Virginia Gov. Terry McAuliffe (D) has issued an executive order banning state contracts with outfits that discriminate against gay and transgender people. (Steve Helber/Associated Press)

Gov. Terry McAuliffe on Thursday issued an executive order banning state contracts with firms that discriminate on the basis of sexual orientation or gender identity.

The policy applies to all executive branch contracts, including those to build roads and highways, but not to those entered into by the legislature or the courts.

McAuliffe (D) said his 61st executive order builds upon his very first, signed on the day he took office three years ago this month.

“As my first act as Governor, I signed Executive Order 1 to ban discrimination in the state workforce based on sexual orientation, take divisive social issue battles off the table and help build an open and welcoming economy,” McAuliffe said in a written statement. “Starting today, the Commonwealth of Virginia will not do business with entities that discriminate based on sexual orientation or gender identity. Virginia is home to the best state workforce in the country and this policy will ensure there is no question that all Virginians are to receive the full benefits of their citizenship, without regard to their sexual orientation or gender identity.”

Attorney General Mark R. Herring (D) stood with McAuliffe as he unveiled the new policy at an event in Charlottesville.

“If we are going to have the economic future we want, we have to send a clear and inclusive message about what and whom we value, and the kind of respect and opportunities that talented people will find in Virginia,” Herring said.

The order drew criticism from House Speaker William J. Howell (R-Stafford).

“Virginia has historically been a leader in the fight for religious liberty. Thomas Jefferson authored the Virginia Statute of Religious Freedom that served as the basis for the First Amendment in the Bill of Rights,” he said in a written statement. “That is why it is unfortunate that Governor McAuliffe wants to harm religious liberty by discriminating against individuals, businesses, and faith-based charities that provide critical services to the Commonwealth and its citizens. Instead of focusing on improving Virginia’s declining economic climate, the Governor is choosing to focus on divisive issues that play to his base.”

The conservative Family Foundation of Virginia blasted McAuliffe’s move as an “act of blatant religious bigotry.”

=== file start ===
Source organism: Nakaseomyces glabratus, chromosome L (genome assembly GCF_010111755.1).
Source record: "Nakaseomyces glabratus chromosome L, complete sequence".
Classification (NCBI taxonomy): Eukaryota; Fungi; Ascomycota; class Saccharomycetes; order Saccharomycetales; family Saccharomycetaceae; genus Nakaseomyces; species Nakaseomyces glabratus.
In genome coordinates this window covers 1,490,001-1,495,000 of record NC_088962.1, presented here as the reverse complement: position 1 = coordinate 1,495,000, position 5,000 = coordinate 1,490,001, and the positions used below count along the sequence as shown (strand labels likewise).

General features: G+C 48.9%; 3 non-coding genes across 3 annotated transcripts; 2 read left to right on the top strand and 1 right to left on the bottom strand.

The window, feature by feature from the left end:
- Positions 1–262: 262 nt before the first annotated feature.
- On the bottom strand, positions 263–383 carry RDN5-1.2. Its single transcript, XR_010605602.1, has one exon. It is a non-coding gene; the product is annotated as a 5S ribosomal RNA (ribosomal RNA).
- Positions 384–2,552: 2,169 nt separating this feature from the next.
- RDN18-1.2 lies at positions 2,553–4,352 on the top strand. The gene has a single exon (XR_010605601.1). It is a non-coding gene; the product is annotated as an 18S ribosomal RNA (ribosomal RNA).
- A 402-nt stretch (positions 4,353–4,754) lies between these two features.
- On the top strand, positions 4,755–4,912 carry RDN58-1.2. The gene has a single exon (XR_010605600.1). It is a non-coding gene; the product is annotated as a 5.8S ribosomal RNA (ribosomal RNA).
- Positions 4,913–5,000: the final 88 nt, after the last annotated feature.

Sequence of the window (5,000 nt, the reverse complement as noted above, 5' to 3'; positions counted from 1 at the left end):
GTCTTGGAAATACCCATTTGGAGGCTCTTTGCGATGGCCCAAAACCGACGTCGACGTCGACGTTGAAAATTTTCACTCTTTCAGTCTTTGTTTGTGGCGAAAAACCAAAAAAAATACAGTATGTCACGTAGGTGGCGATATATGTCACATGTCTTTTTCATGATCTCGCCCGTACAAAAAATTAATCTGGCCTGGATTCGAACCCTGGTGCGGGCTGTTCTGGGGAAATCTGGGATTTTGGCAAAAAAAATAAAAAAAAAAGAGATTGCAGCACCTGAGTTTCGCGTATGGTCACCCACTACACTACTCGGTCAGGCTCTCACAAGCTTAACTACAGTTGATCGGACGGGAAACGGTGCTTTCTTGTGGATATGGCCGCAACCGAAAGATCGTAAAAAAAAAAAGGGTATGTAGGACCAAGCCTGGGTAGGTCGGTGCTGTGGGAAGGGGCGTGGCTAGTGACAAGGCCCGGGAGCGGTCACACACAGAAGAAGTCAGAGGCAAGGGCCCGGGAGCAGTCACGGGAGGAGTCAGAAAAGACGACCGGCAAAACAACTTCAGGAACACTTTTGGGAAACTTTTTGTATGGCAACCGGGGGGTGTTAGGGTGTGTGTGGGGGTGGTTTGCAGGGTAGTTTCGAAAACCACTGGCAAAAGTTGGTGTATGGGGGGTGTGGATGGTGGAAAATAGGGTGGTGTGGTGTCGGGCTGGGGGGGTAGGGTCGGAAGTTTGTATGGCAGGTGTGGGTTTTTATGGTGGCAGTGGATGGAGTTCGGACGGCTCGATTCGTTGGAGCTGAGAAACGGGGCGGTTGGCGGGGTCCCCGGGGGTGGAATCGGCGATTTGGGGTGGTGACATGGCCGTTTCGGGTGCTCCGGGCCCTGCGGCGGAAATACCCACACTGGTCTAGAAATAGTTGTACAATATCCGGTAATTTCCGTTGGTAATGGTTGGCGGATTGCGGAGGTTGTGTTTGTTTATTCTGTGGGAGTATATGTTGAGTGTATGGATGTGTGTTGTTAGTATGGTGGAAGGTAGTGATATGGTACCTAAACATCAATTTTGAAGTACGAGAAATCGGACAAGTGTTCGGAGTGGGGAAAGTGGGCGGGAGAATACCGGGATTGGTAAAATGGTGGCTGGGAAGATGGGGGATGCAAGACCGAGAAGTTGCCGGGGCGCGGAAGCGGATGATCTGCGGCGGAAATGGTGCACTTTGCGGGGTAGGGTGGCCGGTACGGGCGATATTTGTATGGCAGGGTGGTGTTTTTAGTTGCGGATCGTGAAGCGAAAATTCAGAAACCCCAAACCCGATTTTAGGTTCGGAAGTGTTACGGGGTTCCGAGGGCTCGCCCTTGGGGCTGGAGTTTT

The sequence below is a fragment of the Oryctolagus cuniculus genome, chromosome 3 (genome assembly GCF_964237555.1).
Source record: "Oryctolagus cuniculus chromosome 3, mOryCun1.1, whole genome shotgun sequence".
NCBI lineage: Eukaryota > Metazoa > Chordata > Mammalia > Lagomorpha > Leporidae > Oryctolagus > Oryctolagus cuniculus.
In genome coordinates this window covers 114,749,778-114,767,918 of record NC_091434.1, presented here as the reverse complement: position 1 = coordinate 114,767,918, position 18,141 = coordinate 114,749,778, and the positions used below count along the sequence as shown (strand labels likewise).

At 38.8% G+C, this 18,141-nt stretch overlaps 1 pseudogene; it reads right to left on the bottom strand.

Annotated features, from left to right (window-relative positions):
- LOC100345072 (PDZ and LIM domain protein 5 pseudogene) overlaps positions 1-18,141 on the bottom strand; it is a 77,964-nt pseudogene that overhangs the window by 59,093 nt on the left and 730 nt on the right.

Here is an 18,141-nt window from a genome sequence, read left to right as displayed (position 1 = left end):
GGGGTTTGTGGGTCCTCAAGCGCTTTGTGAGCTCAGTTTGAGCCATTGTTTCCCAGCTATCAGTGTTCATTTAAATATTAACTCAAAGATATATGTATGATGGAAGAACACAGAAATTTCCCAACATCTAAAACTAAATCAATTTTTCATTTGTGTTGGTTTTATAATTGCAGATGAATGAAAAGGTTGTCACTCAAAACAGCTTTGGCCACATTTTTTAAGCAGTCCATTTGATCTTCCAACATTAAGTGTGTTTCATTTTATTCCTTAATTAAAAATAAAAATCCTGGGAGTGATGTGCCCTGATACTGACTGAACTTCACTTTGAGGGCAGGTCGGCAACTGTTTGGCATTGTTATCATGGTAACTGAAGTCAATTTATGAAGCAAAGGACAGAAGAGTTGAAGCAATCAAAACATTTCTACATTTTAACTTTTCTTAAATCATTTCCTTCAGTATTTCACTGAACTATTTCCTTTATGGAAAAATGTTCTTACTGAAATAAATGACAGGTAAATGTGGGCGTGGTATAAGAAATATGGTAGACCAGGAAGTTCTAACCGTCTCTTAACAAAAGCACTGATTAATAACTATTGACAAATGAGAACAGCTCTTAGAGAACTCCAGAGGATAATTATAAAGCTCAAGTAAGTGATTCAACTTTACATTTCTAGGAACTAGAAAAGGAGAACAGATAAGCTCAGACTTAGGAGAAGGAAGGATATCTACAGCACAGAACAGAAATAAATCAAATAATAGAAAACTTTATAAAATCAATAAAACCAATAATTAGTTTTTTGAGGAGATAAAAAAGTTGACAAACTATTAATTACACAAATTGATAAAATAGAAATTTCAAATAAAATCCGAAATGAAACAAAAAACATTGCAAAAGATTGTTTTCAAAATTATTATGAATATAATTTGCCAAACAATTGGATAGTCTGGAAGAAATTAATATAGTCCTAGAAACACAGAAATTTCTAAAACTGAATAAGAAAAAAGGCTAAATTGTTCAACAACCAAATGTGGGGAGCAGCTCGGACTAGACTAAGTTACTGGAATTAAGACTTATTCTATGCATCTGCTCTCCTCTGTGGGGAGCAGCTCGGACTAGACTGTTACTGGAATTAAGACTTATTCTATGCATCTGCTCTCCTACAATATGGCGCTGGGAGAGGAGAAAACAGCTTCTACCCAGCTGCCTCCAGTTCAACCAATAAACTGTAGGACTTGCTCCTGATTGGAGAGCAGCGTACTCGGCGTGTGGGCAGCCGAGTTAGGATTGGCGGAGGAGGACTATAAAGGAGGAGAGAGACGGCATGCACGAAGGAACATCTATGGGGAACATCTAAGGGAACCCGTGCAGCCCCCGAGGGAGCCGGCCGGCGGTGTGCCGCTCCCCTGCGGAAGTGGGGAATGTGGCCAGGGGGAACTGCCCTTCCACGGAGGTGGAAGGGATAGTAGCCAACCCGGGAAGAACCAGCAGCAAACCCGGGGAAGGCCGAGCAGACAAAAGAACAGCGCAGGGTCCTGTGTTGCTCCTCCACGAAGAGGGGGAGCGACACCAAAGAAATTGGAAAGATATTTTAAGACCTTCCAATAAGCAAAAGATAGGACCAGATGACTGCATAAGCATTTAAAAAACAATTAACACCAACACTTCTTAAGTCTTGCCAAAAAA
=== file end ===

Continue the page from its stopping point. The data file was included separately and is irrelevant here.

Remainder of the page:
“This unconstitutional act of intimidation and bullying of businesses and charities that are operated by people of faith, from Christians to Jews to Muslims, is not only unnecessary but dangerous,” said Victoria Cobb, the group’s president. “It is also in direct violation of the Virginia Constitution that states, ‘the right to be free from any governmental discrimination upon the basis of religious conviction . . . shall not be abridged.’ ”

McAuliffe said that his order brings the executive branch in line with federal procurement policy, which already prohibits federal contractors from discrimination based on sexual orientation and gender identity.

It applies only to new contracts valued over $10,000. Subcontractors whose work reaches that threshold would also be subject to the rule.

One exception: The order states that “certain private child-placing agencies . . . may also be exempted.” Under a “conscience clause” added to the books in 2012, the state government may not deny contracts to adoption agencies that, for religious reasons, refuse to place children with certain people, such as those who are gay.

McAuliffe made his announcement just days after one of the General Assembly’s most vocal conservatives introduced a bill to regulate transgender people’s use of restrooms in schools, at highway rest stops and in other government buildings. Few people — including the bill’s sponsor, Del. Robert G. Marshall (R-Prince William) — expect it to advance.

Democrats instantly turned the bill — similar to a new law that has caused controversy and economic losses in neighboring North Carolina — into fodder in this year’s race for governor.

“If Republicans continue to prioritize divisive and discriminatory social issues while driving businesses away from Virginia, their electoral destiny will mirror Pat McCrory’s,” said Virginia Democratic Party spokeswoman Emily Bolton, referring to the North Carolina Republican who lost in November.